I was recently asked by a family member to write a post detailing my experience of moving from “Holland” to “Italy” after Charlotte’s birth. But the truth is, I can’t do that. I can’t write that post because I am not, and probably never will be, living in Italy.
It’s more like I am now raising our “Italian” daughter in Holland. Holland is our home, and as the essay says, They’ve landed in Holland and there you must stay.
When Grayson was a few months old, I was thrown into the world of special needs parenting. Unfortunately, when I was thrown into that world, there wasn’t a whole lot of guidance from the medical community. We were sent to specialist after specialist, some who were no help at all, and some who provided huge pieces of the diagnostic puzzle. I relied on Google, and the hours Grayson slept so I could read and research his symptoms and try to piece together my own diagnosis of my baby who just wasn’t right. Because I felt like I had to figure so much of this world out on my own, or make an effort to make connections with people who could guide me, I really feel a sense of ownership for life as it is today. While I’m certainly not saying I did it all on my own, because that couldn’t be farther from the truth, I am proud of the many hours I have spent doing research,
making connections, and working to give Grayson the best life possible.
We started therapy when Grayson was 4 months old. I loved therapy, because it felt like we were trying to fix things, not just hand over a copay in exchange for a crop of new questions, like we did at every doctors appointment. But therapy didn’t fix much; it gave us goals and skills to work on, but progress was so slow and new issues that arose always outnumbered the amount of progress gained. Any semblance of a life in Italy dissipated as the months went on and Grayson’s needs became more complex.
So I’ve made my home in Holland. I’ve learned the language of medically complex families, my schedule revolves around doctors appointments, Grayson’s school and activities that he is able to participate in. While every waking moment is no longer focused on figuring out what was wrong with my baby and trying to make him better, the task of making him comfortable and content still occupies a lot of my thoughts and time. Over time, I’ve grown used to this life, this place. Sometimes it’s not comfortable, or pleasant, but it’s home.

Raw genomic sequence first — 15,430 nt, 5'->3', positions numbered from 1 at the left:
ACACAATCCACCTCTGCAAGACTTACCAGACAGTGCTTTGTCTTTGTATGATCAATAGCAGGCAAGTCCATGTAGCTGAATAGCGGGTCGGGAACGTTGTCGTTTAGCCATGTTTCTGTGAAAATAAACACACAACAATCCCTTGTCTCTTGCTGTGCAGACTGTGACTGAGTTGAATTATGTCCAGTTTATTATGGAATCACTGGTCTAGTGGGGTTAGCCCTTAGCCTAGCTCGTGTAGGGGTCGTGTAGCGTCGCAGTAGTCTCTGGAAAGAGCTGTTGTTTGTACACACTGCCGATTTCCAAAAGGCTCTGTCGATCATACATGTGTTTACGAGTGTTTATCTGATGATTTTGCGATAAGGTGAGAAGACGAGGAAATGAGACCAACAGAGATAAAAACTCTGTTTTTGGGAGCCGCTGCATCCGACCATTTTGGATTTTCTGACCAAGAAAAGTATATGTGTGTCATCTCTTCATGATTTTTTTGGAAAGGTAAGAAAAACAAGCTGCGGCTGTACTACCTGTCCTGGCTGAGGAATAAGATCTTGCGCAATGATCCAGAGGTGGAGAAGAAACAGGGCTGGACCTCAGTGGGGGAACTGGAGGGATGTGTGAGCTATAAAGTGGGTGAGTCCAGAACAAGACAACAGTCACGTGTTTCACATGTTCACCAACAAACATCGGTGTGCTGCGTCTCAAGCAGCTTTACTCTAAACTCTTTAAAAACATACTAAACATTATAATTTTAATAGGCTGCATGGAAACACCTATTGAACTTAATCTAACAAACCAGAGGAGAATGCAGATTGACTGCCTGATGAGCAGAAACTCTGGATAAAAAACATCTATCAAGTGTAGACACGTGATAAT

And then there’s my little “Italian”, my healthy child. My precious little daughter will also grow up in Holland- a place where things aren’t always fair, and where she will undoubtedly have to make sacrifices because of her brother. She will grow up with a mother who will do anything to help her be successful, but who also has the perspective that so much of what the world places importance on just doesn’t matter. I can already see understanding and concern in Charlotte’s eyes; at 6 months old, she doesn’t know what Grayson’s retching, vomiting and seizing means, but witnessing it worries her. She loves her brother and loves watching him, and one of my biggest prayers is that Grayson lives long enough for Charlotte to really know and remember him.
When I’m doing things just for Charlotte, “Italian” things, it literally feels foreign. Forms with lines for medical history and current medications are left blank, days pass and milestones are met without a parade of therapists in the house, and there are no tubes to contend with. While it’s easier, and certainly more ideal, it’s foreign, and I feel out of place in that world.
Some of the most challenging parts of this life are the almost daily decisions about “normal” activities, and if they are plausible for our family. We spent all day Saturday away from home, shopping for clothes for family pictures and then the rest of the day with the kids’ cousins and grandparents. It was a wonderful family day, but Grayson was sound asleep by the time we got home at 5:00 so we put him straight to bed. Then he had a bad seizure Sunday morning. Was the seizure a result of him being too tired and overstimulated on Saturday? Possibly. Was it worth it? I’m not sure. Our family on Ryan’s side is going to the beach this week; originally I was planning on taking the kids for a night but I changed my mind. I’m afraid it would be too hot and too much change in routine for both Grayson and Charlotte.
I want so much for my children to get out in the world and do things- normal things- but for Grayson, there’s always a price to pay. And while I want these experiences, I have to remember they are mostly for my benefit, not his. Grayson is content (prefers) to be at home or school, surrounded what is comfortable and familiar. He likes his routine, his music, and his early bedtime. He doesn’t care about going to the beach, seeing the latest movie, or doing anything other than what he did the day before, or the day before that. He likes what is predictable, because his body and future are not.
Right now, today, I cling to and embrace our little life in Holland. It’s given me so many good things- perspective, empathy, friends, and the ability to count each day with Grayson as a precious gift.